My research focuses mainly on the notion of self-consciousness, which is central to several research programs in contemporary philosophy of mind and psychology. A number of philosophers and psychologists have argued that self-consciousness is essential for consciousness in the following sense: necessarily, a subject is self-conscious whenever they have a conscious experience. My doctoral project seeks to examine this claim and assess the nature of the relationship between consciousness and self-consciousness.
The first step is to disambiguate ‘self-consciousness’. In the first part of my dissertation, I distinguish two broad meanings of the term that have been occasionally conflated in the literature, namely ‘consciousness of one’s conscious experience’ and ‘consciousness of oneself’, and subsequently examine each of the resulting claims about the necessity of self-consciousness for consciousness. After laying out and endorsing some foundational claims that plausibly follow from a philosophical elucidatory account of consciousness itself, I argue that statements about the necessity of self-consciousness for consciousness that go beyond these foundational claims are not well motivated.
The idea that self-consciousness, understood as ‘consciousness of one’s conscious experience’, is a necessary component of consciousness in general finds expression in the following claim: a subject’s mental state is a conscious mental state if and only if the subject is conscious of that state. This claim has been influentially defended by several philosophers in recent years (including Dan Zahavi, Uriah Kriegel, Galen Strawson and Michelle Montague). These authors argue that whenever I am in a conscious mental state (e.g. seeing a blue sky), I am conscious not only of the ‘external’ object of that mental state (the blue sky), but also of the mental state itself (my visual experience of the blue sky) in such a way that my consciousness of my mental state makes a contribution to my overall phenomenology (to what I experience). I argue that this is a substantive claim that does not plausibly follow from foundational claims about consciousness. When I see a blue sky, my conscious experience of the blue sky contributes to my overall phenomenology, but I need not be conscious of my conscious experience of the blue sky in such a way that this ‘consciousness of consciousness’ makes a further contribution to my overall phenomenology. After examining arguments for this substantive necessity claim in the literature, I conclude that they rest on implausible premises.
A similar line of reasoning holds for the claim that being conscious of oneself is a necessary component of consciousness. It does plausibility follow from a foundational account of consciousness that there is no experience without a subject of experience. However, this does not entail that every experience is such that its subject is conscious of herself. This is also a substantive claim that goes beyond foundational claims about consciousness, and I argue that it is not adequately motivated as a necessity claim by its proponents.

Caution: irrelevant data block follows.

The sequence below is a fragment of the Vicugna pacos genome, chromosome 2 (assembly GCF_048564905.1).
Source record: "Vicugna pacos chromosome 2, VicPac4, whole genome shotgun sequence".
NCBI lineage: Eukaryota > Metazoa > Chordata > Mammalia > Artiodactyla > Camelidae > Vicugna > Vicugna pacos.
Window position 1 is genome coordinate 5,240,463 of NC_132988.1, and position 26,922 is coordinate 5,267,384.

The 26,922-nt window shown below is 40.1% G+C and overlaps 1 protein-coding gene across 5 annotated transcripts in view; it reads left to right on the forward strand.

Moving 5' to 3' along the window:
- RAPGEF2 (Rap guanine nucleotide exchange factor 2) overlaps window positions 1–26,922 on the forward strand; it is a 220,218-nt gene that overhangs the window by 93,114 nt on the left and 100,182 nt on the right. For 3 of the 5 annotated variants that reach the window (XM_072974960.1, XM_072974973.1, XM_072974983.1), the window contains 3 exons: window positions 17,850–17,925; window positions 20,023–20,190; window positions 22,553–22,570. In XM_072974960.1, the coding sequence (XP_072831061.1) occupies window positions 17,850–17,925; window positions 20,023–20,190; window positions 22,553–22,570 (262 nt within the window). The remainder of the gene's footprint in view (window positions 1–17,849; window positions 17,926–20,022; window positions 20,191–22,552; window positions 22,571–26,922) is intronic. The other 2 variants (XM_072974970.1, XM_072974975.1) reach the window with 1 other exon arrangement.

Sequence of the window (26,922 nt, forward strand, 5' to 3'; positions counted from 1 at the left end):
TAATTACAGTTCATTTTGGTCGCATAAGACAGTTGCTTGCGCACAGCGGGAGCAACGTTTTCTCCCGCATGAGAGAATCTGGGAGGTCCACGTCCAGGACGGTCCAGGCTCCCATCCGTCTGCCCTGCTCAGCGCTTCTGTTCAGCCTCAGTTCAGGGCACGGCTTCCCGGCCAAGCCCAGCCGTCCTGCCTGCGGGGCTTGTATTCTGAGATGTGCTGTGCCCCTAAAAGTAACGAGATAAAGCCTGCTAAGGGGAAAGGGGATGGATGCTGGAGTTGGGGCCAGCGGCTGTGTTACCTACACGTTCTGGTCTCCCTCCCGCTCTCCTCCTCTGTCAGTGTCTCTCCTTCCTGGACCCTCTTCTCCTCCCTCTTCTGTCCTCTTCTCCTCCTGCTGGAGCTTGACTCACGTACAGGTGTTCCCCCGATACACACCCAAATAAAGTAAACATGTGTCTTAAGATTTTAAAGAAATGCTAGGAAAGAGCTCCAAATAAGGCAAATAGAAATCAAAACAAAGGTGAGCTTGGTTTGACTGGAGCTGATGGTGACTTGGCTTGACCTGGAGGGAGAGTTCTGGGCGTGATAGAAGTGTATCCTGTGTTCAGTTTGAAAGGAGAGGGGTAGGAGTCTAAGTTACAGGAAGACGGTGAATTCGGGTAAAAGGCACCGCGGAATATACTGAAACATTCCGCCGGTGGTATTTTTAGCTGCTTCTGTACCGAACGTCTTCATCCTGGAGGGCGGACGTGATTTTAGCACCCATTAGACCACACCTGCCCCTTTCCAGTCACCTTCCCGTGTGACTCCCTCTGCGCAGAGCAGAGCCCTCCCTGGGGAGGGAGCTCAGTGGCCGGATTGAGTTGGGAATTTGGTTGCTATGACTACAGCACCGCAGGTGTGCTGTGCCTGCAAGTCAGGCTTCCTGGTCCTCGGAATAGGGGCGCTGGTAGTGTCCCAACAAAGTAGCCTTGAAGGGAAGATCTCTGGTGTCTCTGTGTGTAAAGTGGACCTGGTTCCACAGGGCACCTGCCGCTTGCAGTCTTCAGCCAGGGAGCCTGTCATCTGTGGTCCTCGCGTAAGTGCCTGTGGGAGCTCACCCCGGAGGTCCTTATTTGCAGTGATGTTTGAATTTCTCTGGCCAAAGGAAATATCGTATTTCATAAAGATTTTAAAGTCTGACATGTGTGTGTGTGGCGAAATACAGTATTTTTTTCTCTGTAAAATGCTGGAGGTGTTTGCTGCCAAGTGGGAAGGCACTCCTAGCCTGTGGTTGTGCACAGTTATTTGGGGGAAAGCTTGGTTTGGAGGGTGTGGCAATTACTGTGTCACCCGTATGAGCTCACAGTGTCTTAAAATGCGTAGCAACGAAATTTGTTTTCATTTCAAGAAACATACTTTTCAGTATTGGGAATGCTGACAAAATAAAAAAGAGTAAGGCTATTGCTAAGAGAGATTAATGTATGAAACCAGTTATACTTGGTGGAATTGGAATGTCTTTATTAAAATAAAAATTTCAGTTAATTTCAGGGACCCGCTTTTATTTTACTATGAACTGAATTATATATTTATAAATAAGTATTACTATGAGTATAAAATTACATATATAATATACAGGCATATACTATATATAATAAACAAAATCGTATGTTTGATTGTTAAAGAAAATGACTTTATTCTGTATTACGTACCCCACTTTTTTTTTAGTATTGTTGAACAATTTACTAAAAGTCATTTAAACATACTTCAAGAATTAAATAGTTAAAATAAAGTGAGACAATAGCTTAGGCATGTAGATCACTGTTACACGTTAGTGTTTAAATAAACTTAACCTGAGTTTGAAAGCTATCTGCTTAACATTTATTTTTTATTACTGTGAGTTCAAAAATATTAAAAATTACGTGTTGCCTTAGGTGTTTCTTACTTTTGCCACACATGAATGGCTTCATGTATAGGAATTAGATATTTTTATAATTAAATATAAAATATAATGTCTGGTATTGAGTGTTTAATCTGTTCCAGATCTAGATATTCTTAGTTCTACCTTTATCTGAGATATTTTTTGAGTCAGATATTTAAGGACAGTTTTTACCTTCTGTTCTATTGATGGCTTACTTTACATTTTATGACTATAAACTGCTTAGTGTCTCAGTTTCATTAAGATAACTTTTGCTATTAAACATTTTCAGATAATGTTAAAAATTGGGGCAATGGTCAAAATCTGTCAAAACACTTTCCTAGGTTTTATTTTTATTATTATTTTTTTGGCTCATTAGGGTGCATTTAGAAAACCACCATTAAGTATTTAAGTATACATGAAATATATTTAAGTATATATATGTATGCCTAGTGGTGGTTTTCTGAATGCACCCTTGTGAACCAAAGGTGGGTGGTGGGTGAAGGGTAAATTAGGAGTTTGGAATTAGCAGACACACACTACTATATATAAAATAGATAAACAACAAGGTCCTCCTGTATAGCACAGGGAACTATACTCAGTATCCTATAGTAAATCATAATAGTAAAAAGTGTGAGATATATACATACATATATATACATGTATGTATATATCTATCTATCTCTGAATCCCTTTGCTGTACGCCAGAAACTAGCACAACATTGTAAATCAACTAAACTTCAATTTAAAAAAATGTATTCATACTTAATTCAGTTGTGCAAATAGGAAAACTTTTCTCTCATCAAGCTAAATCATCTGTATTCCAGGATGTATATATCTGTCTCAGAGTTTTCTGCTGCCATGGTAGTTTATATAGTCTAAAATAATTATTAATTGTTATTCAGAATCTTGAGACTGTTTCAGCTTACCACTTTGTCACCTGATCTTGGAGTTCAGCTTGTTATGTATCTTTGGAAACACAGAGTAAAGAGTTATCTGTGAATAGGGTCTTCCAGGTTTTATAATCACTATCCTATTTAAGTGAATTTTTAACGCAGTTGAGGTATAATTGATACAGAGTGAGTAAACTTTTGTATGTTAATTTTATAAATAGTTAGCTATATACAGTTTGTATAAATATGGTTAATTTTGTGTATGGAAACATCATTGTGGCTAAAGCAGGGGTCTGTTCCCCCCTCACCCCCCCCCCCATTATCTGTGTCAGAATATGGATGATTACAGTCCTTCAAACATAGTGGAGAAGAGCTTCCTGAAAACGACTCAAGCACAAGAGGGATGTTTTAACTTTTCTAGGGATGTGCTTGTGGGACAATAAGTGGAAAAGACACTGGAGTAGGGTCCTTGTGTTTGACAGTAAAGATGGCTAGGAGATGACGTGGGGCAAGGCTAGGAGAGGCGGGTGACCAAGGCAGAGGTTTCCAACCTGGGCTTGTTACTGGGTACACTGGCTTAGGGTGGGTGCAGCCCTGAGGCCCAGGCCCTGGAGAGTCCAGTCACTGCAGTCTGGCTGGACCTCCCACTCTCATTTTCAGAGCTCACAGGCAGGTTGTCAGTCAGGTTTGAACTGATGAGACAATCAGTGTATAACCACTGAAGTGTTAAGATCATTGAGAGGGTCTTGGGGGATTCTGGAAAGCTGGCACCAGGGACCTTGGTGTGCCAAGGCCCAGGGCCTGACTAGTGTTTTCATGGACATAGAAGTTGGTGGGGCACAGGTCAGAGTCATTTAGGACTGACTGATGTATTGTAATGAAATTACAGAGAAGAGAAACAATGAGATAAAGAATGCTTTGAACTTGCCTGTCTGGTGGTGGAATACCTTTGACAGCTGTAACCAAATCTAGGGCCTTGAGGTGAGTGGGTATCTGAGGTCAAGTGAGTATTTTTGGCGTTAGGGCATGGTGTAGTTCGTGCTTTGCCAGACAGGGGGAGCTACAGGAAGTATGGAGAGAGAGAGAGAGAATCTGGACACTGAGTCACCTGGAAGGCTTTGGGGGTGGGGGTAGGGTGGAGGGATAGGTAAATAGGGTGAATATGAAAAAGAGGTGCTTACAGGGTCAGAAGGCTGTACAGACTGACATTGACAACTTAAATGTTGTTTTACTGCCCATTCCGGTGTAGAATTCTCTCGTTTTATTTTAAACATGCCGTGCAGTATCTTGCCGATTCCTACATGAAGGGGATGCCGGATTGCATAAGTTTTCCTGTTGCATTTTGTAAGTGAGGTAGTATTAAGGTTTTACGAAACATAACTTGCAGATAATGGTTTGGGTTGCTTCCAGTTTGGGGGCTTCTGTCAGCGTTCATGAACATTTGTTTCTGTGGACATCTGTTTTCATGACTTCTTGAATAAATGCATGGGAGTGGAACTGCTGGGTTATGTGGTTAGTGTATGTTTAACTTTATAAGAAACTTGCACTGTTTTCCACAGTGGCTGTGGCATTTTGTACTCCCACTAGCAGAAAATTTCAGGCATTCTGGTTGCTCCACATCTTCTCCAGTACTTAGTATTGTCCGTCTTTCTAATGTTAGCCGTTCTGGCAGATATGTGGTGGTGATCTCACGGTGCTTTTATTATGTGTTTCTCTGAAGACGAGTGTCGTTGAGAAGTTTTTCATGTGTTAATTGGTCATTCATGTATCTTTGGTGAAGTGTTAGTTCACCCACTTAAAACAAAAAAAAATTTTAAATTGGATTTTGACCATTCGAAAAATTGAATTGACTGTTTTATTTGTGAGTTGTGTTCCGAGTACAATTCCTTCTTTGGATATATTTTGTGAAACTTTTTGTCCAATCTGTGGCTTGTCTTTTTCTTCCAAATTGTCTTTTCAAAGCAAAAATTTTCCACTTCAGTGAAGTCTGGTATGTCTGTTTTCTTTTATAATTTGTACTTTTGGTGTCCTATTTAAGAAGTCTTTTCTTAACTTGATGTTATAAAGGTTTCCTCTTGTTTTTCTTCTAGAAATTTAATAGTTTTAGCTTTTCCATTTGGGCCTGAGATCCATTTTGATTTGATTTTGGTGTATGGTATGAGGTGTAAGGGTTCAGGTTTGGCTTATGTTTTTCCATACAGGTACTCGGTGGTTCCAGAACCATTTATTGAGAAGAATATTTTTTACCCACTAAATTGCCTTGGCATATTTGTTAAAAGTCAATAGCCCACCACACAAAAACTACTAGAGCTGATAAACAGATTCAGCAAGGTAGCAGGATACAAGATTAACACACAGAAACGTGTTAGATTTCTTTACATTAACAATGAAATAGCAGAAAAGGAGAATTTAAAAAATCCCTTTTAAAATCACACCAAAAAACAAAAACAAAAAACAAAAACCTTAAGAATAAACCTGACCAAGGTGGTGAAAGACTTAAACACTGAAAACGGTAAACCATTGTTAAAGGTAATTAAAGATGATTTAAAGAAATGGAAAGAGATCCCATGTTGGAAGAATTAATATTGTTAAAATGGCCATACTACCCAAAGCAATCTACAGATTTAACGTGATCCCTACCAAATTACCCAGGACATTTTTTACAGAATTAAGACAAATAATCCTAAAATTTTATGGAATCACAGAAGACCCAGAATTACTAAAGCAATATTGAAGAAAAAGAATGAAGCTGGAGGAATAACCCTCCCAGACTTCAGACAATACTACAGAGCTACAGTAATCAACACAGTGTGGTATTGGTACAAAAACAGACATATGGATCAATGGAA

In the second part of my dissertation, I focus on the second notion of self-consciousness – consciousness of oneself – and consider what kind of claim about its relationship with consciousness is actually warranted by empirical evidence. In particular, I investigate whether being conscious of oneself might be a ubiquitous feature of all conscious experience, even if it is not a necessary component of it.
First, I argue that there are several ways in which one might be conscious of oneself. Thinking about oneself is a paradigmatic example of self-consciousness, but it certainly falls short of ubiquity, since we are not constantly thinking about ourselves. I contend that one may also be conscious of oneself by being aware of one’s body as one’s own (bodily ownership) or by being aware of one’s spatial location with respect to one’s perceived environment as one’s own (self-location). On the basis of new empirical evidence from the study of conscious states induced by psychoactive drugs, meditation and sensory deprivation, whose acquisition I have been involved in, I argue that neither bodily ownership nor self-location is ubiquitous in all conscious experience. Indeed, both can be missing from some conscious states. My analysis of these empirical cases draws upon my published articles discussing the (reversible) effects of certain psychoactive drugs and meditation on self-consciousness, as well as experimental manipulations of bodily ownership and self-location using virtual reality (see my publications). Additionally, my analysis draws upon original data I have collected on bodily ownership and self-location in people who lack both sight and audition (see my work in progress).
Having established that none of these forms of self-consciousness is ubiquitous in all conscious experience, I seek to assess more finely their prevalence in ordinary conscious experience. On the basis of empirical studies of self-related mind wandering and autobiographical memory retrieval, I argue that thinking about oneself occurs frequently in the waking state, but not constantly. The existence of a background sense of bodily ownership in ordinary experience is more controversial; I argue that there are good reasons to think that the sense of bodily ownership waxes and wanes as a function of attention, and indeed may temporarily subside. Finally, I argue that awareness of one’s location relative to one’s perceived environment is a pervasive aspect of ordinary experience, at least for neurotypical adult humans. This completes a ‘real world’ picture of self-consciousness informed by empirical cases: far from being a necessary component of consciousness, self-consciousness comes in many forms, some of which are more pervasive in ordinary conscious experience than others.